“Reality! Ideal! Why, which is which? The old nature worship goes on as ever.  Great God Pan never dies.”

He seems to be very clear in his own mind that fairies are nature spirits and that they are intimately linked by this to Pan himself.  The fairies of the story, in fact, don’t quite see it as simply as this. Addressing his court, King Oberon says that the fairies can’t flee from Britain to either Greece or Italy.  This is because those places are:

“haunted by beings far different from ourselves- Bacchus and his noisy crew.  You would not like to associate with him.  Satyrs there are- monsters of most uncomely appearance and their manners are detestable.  Dryads there are in the woods, and Naiads by their fountains; but you would not like them.  They drowned fair young Hylas.  When did we drown fair youth?” 

The British fairies can’t go to these Mediterranean lands, then; they are ‘Teutonic elves’ as Oberon says.  But they can’t go to Germany either, because there the woods are full of goblins and they’ve filled up their buildings with “clumsy plaster casts of the Fauns of the Latin hills.”

All of this leaves Oberon sounding very much like a jingoistic Victorian English gentleman, for whom all foreigners are simply frightful, with their beastly artistic pretensions and artistic temperaments. 

John Philip Wagner, Little Pan’s Dance

In truth, British faery folk weren’t always seen as being so very different from classical beings, as I described a long time ago in a post on the impact of the Renaissance on the British fairy faith.  For example, in The Faithful Shepherdess of 1609, John Fletcher described ‘fairy ground’ where the fairies dance in these terms:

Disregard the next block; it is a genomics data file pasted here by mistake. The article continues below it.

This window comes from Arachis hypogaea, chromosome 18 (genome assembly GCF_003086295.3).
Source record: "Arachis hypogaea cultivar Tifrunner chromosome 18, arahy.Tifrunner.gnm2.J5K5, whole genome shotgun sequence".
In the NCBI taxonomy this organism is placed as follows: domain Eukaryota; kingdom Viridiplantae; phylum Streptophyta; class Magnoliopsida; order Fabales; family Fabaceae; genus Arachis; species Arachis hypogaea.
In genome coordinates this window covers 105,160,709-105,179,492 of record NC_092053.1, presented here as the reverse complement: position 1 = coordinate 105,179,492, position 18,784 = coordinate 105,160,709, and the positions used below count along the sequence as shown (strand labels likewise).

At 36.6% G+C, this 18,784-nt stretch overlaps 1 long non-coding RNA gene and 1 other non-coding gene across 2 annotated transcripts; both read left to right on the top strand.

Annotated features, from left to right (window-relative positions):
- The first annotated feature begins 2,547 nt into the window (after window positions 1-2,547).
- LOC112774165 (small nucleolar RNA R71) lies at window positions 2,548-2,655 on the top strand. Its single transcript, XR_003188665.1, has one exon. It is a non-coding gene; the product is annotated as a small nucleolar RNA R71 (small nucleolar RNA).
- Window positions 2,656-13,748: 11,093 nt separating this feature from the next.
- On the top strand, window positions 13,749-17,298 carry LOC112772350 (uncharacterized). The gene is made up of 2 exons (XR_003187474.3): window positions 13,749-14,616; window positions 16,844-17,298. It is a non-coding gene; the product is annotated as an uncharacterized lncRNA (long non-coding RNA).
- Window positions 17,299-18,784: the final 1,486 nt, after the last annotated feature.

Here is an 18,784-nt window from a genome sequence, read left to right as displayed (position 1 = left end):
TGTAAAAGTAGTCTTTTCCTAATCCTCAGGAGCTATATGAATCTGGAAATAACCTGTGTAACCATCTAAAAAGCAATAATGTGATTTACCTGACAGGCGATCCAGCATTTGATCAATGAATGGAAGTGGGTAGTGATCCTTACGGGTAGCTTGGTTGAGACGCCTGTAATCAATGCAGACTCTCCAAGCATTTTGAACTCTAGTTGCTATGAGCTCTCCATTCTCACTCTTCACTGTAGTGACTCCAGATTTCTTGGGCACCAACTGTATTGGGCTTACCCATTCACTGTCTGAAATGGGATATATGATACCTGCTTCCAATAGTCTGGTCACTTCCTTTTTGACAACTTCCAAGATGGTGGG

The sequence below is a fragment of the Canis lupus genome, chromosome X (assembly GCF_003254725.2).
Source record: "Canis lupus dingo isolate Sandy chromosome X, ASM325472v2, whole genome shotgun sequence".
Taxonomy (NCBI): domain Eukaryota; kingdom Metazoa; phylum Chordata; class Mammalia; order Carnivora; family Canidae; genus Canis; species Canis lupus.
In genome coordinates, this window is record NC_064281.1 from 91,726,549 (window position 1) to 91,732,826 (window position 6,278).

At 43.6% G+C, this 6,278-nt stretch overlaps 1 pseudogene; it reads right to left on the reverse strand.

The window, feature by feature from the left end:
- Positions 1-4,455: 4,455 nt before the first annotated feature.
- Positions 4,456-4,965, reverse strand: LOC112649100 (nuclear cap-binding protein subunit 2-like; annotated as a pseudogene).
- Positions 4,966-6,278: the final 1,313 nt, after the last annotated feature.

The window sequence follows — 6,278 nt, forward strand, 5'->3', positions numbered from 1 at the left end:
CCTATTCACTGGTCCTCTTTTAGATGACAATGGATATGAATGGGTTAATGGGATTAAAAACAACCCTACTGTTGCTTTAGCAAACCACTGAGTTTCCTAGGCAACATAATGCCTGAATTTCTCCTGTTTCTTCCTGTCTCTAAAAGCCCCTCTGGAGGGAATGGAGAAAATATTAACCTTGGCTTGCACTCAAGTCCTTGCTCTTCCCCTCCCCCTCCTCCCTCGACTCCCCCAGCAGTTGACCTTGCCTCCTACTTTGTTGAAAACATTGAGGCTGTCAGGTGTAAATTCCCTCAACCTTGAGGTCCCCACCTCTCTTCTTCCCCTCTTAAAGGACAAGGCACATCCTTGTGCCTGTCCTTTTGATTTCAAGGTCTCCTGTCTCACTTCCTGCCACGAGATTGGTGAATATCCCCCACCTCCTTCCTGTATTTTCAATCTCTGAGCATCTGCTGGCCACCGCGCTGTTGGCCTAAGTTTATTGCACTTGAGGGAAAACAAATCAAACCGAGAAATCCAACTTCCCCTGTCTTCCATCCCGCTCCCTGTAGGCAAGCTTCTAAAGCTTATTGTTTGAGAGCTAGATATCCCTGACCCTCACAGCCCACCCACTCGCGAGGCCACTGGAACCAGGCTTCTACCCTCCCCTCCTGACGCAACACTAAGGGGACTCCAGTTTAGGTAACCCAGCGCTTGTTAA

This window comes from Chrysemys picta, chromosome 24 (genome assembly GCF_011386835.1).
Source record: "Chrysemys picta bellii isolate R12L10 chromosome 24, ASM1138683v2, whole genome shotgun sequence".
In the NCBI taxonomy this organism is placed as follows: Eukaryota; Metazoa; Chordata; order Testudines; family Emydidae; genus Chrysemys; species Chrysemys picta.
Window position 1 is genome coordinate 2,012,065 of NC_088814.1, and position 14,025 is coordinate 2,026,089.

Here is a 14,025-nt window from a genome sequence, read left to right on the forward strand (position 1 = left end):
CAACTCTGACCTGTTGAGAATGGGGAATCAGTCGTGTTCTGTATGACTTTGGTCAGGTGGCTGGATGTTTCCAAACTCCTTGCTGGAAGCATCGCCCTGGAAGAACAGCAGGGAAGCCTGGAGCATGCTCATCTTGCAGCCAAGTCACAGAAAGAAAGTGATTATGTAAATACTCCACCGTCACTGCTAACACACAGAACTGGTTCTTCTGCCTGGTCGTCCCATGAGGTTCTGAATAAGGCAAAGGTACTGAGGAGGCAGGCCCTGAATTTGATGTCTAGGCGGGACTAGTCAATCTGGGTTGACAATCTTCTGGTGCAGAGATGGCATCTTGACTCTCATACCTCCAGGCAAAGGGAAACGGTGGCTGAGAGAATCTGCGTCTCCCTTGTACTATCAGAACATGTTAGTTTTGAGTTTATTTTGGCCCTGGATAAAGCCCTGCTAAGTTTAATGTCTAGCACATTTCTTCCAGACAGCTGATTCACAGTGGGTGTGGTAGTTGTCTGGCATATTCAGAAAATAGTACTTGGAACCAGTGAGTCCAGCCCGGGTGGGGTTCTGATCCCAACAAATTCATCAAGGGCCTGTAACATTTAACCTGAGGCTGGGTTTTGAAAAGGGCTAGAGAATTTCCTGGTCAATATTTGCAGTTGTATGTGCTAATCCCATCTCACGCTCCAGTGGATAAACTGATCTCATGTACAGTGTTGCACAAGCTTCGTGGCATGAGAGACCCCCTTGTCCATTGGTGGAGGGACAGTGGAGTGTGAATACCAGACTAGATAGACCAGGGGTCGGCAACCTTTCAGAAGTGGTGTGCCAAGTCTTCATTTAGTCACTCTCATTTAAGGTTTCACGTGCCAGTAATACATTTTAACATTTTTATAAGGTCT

“No Shepherd’s way lies here; ‘tis hallowed ground;

No maid seeks here her strayed cow or sheep,

Fairies, fawns and satyrs do it keep.”

The influence of Greek and Latin legend actually dates much earlier than that.

We can, in fact, go right back as early as St Augustine’s City of God, of the early fifth century.  He briefly discusses some Gaulish fairies called dusii, whom he treated as being identical with “Silvans and Pans, commonly called incubi, [who] often misbehave towards women and succeed in accomplishing their lustful desires to have intercourse with them.”  These are beings who seduce human women, usually coming to them when they are asleep at night, and in their highly sexed nature they link backwards to Pan, inveterate pursuer of nymphs in the groves of Arcady, and forward to the faery lovers of more modern times.

St Augustine’s ‘pans’ might also be called fauns or wood sprites.  In about 1000, Bishop Burchard of Worms laid down a penance for any country people who expressed belief in the existence of such ‘sylvans’ or satyrs or who made offerings to them.  A later English version of this same text, dating from the 13th century, repeated the same warnings, but called them fauns.

In the twelfth century Thomas of Monmouth described how a young virgin living in Dunwich in Suffolk was assaulted at night by a spirit in the form of a handsome young man who appeared in her bedroom and sought to tempt and seduce her.  He’s called “one of those beings whom they call fairies and incubi [faunos dicunt et incubi.]”  As this shows, faun and fairy were interchangeable words.